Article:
The Reproductive Terror of ‘Demon Seed’

May 22nd, 2023 | By Kayleigh Donaldson

Julie Christie Demon Seed

Horror is built upon the inherent grotesquery of the human form and what happens when our bodies betray us. The mundanities of being are quickly bastardized, whether through a descent into madness, the penetration of a slasher killer’s blade, or invasion from an outside force. The recent miniseries remake of Dead Ringers brought this to the forefront, building upon David Cronenberg’s tale of twin gynecologists to confront modern advancements in reproductive technology (and the simultaneous stripping away of bodily autonomy in the post-Roe age.)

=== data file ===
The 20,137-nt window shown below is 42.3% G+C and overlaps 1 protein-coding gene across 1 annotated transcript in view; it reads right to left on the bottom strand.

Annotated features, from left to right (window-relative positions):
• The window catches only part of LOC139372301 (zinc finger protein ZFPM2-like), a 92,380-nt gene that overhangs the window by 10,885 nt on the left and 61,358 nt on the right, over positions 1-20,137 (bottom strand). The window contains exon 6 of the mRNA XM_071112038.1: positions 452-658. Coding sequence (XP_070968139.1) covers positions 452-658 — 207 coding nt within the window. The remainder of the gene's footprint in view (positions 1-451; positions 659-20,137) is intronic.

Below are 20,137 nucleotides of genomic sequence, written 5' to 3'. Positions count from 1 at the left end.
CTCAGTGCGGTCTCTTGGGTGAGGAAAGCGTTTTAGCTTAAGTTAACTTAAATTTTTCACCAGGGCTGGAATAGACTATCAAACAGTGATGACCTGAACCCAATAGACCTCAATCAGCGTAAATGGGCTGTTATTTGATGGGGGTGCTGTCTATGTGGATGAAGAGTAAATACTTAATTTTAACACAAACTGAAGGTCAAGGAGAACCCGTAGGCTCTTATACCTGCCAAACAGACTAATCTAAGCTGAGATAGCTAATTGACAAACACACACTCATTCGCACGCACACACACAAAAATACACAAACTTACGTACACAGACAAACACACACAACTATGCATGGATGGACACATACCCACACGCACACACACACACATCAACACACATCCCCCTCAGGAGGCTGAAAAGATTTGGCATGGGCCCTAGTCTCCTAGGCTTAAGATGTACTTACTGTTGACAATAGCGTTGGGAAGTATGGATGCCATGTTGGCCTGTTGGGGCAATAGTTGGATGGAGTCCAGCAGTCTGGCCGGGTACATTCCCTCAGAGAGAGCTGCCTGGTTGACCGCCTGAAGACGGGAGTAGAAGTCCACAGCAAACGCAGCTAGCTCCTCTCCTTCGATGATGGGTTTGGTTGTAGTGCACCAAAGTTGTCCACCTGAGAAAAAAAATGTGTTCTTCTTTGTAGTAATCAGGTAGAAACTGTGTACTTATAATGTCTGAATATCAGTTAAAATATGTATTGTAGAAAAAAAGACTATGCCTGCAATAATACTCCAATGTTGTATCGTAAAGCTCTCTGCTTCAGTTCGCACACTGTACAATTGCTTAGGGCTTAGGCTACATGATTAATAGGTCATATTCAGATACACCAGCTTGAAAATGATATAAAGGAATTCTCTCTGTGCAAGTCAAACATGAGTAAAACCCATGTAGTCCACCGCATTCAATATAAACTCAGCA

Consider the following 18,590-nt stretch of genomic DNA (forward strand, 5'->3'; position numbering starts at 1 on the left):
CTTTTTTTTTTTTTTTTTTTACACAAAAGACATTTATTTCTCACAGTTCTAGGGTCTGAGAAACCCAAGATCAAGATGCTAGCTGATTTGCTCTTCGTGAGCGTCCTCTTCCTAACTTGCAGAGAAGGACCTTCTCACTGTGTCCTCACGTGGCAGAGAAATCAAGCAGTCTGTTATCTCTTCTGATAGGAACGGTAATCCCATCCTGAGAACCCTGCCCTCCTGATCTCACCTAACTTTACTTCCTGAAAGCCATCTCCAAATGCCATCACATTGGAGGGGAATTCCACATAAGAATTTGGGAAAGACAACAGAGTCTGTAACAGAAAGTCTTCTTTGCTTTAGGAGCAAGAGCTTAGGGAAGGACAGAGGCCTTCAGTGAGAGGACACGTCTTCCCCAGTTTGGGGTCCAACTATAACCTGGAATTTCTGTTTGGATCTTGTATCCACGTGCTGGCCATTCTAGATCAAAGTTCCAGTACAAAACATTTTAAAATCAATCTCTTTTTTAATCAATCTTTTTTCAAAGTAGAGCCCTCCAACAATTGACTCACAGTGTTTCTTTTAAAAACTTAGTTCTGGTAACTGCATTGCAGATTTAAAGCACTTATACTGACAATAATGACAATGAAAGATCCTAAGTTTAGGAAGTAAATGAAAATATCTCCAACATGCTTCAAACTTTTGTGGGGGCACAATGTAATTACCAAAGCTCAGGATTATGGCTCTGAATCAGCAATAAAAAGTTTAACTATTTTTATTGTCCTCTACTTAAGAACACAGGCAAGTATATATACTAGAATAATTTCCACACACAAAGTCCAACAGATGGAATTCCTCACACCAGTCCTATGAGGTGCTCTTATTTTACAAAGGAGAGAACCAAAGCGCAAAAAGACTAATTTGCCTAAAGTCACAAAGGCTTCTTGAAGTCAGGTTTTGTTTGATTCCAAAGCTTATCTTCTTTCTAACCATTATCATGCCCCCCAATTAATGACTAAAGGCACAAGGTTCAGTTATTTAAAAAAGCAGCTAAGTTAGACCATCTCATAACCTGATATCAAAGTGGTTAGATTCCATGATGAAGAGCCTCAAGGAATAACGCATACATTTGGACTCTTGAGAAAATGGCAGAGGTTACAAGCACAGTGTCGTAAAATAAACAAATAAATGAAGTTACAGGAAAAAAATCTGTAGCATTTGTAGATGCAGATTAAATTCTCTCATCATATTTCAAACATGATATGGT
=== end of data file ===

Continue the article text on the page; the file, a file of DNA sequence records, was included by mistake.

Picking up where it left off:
It’s no wonder the genre has so many unique perspectives on pregnancy, a mundane phenomenon that is nonetheless truly terrifying once you stop to think about it. What is more horror than becoming a vessel, willing or otherwise, to a parasitic force leeching off your strength? And that’s before you consider outside parties like political force, sexual assault, or societal trauma. Rosemary’s Baby defined the subgenre of pregnancy-based and gyne-horror, imagining the degradation of being forcibly impregnated by Satan himself. Inspired by Roman Polanski’s fever dream, a few years later, writer Dean Koontz gave the concept a sci-fi twist, and the big-screen adaptation brought to the forefront the possibility of a thoroughly modern strain of bodily invasion.